Living among the basal cells in the malpighian layer is another type of cell called a melanocyte. Melanocytes produce melanin, which is a pigment that is the source of tanning. The melanocytes are actually where a tan comes from. 

Not only do melanocytes produce a tan, they are also responsible for the form of cancer called melanoma. Melanoma is caused by UV radiation damage to melanocytes. Repeated exposure to UV can cause cancerous mutations.
Sun Taning vs Burning
So, now that we know all about the skin we can start to actually understand tans and sunburns. When you get a tan, what is actually happening is that the melanocytes are producing melanin pigment in reaction to ultraviolet light in sunlight. Ultraviolet light stimulates melanin production. The pigment has the effect of absorbing the UV radiation in sunlight, so it protects the cells from UV damage. Melanin production takes a fair amount of time -- that is why most people cannot get a tan in one day. You have to expose yourself to UV light for a short period of time to activate the melanocytes. They produce melanin over the course of hours. By repeating this process over 5 to 7 days pigment builds up in your cells to a level that is protective.

The previous paragraph applies to Caucasians. In a variety of other races, melanin production is continuous, so the skin is always pigmented to some degree. In these races the incidence of skin cancer is much lower because cells are constantly protected from UV radiation by melanin.

Melanocytes actually produce two different pigments: eumelanin (brown) and phaeomelanin (yellow and red). Red heads happen to produce more phaeomelanin and less eumelanin, which is why they don't tan very well. In albinos, the chemical pathway that produces melanin cannot proceed because an enzyme called Tyrosinaseis missing. Therefore albinos have no melanin in their skin, hair or irises.
If you are Caucasian and you don't have a tan, then the cells in your skin are not protected from the sun's ultraviolet radiation. You are therefore an easy target for sunburn if you spend too much time in the sun. As anyone who has a sunburn knows, sunburn leaves your skin red and extremely painful. In severe cases the skin forms blisters.

When you get sunburn, your skin is actually damaged by UV radiation and your body is responding to the damage. The body responds to the damage with increased bloodflow to the capillary bed of the dermis in order to bring in cells to repair the damage. The extra blood in the capillaries causes the redness -- if you press on sunburned skin it will turn white and then return to red as the capillaries refill.

How to prevent sunburn?
The best way to avoid sunburn is fairly obvious: Stay out of the sun. Specifically, avoid direct sunlight between the hours of 10 a.m. and 4 p.m., when UV light is most intense. If you must be outdoors, find shade. If you're heading to the beach, bring a sun umbrella to cast some shade when you're relaxing in the sand.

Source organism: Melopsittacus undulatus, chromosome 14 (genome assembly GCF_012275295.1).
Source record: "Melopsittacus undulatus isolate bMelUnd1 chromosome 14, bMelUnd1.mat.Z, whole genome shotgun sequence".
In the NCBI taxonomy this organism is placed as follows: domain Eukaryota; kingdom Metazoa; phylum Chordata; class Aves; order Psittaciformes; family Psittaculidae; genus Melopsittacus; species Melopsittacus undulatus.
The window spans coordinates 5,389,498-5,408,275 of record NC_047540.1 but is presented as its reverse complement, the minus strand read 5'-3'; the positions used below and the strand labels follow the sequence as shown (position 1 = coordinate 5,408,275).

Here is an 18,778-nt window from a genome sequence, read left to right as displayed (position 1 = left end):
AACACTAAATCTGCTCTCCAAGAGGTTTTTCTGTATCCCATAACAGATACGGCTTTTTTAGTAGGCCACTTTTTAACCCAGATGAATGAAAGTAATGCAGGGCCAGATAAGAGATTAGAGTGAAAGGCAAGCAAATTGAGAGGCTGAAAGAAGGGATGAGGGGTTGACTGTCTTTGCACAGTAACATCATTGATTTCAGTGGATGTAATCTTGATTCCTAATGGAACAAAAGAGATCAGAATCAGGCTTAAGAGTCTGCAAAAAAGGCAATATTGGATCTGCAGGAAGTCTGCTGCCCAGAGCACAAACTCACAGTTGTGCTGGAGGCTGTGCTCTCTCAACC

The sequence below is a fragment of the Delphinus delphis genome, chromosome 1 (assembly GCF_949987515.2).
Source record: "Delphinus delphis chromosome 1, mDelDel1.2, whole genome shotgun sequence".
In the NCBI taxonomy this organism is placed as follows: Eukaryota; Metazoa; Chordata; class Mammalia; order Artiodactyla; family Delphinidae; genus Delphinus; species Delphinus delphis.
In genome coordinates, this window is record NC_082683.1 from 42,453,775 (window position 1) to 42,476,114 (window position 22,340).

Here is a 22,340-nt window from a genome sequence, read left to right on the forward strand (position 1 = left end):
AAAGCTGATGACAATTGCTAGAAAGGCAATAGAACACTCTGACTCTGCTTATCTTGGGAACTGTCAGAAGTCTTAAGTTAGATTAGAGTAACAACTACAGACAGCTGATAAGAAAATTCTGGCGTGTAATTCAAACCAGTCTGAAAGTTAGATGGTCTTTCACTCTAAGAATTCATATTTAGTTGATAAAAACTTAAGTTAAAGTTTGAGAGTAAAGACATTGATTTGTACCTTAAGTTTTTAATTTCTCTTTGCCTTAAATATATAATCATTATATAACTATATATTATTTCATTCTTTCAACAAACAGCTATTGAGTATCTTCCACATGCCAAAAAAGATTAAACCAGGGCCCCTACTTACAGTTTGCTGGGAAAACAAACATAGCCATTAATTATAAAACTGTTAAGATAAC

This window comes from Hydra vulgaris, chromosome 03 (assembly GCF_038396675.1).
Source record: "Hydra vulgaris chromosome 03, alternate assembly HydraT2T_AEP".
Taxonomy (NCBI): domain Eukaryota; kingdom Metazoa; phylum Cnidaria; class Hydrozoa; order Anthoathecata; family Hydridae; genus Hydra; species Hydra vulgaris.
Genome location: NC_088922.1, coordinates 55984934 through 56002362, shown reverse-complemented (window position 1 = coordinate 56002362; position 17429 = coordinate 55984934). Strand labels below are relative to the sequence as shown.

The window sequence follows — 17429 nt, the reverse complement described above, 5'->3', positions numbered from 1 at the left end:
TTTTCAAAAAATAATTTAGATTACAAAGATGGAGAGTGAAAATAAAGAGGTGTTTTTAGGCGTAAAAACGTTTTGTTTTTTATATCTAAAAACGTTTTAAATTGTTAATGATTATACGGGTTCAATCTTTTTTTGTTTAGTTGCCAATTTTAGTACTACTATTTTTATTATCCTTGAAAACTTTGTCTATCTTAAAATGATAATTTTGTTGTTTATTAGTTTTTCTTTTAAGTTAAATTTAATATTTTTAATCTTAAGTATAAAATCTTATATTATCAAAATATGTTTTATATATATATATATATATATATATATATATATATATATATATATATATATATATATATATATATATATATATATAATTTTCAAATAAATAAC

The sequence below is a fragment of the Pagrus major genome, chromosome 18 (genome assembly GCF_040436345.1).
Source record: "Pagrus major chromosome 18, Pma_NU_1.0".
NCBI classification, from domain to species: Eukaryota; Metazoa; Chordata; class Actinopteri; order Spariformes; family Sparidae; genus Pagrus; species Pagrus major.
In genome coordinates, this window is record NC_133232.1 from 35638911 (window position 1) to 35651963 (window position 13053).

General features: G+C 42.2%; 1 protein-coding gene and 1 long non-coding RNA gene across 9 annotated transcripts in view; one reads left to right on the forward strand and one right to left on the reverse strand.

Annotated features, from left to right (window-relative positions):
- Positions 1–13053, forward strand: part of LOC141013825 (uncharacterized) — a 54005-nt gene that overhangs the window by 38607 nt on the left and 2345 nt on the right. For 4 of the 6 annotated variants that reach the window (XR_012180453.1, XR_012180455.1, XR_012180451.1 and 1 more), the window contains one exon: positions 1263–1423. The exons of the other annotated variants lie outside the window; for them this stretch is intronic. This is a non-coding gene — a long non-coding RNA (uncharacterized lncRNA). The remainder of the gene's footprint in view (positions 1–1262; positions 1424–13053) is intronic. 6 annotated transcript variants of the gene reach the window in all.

The American Academy of Dermatology recommends everyone use sunscreen that offers the following:
- Broad-spectrum protection (protects against UVA and UVB rays).
- Sun Protection Factor (SPF) 30 or greater.
- Water resistance.

A sunscreen that offers the above helps to protect your skin from sunburn, early skin aging, and skin cancer. Sunscreen does play an important role in protecting your skin from the sun, but it does not offer complete protection. To protect your skin and find skin cancer early, dermatologists recommend the following:

- Generously apply a broad-spectrum, water-resistant sunscreen with a Sun Protection Factor (SPF) of at least 30 to all exposed skin. “Broad-spectrum” provides protection from both ultraviolet A (UVA) and ultraviolet B (UVB) rays. Re-apply approximately every two hours, even on cloudy days, and after swimming or sweating. 

- Wear protective clothing, such as a long-sleeved shirt, pants, a wide-brimmed hat and sunglasses, where possible.

- Seek shade when appropriate, remembering that the sun’s rays are strongest between 10 a.m. and 4 p.m. If your shadow is shorter than you are, seek shade.5
- Use extra caution near water, snow and sand as they reflect the damaging rays of the sun, which can increase your chance of sunburn.

- Get vitamin D safely through a healthy diet that may include vitamin supplements. Don’t seek the sun.6

- Avoid tanning beds. Ultraviolet light from the sun and tanning beds can cause skin cancer and wrinkling. If you want to look tan, consider using a self-tanning product, but continue to use sunscreen with it.

- Check your birthday suit on your birthday. If you notice anything changing, growing, or bleeding on your skin, see a dermatologist. Skin cancer is very treatable when caught early.  

Credit: Discovery Fit & Health,, How-to-do-Stuff, NASA


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  2. Ouch!!! This is painful. I hate burns.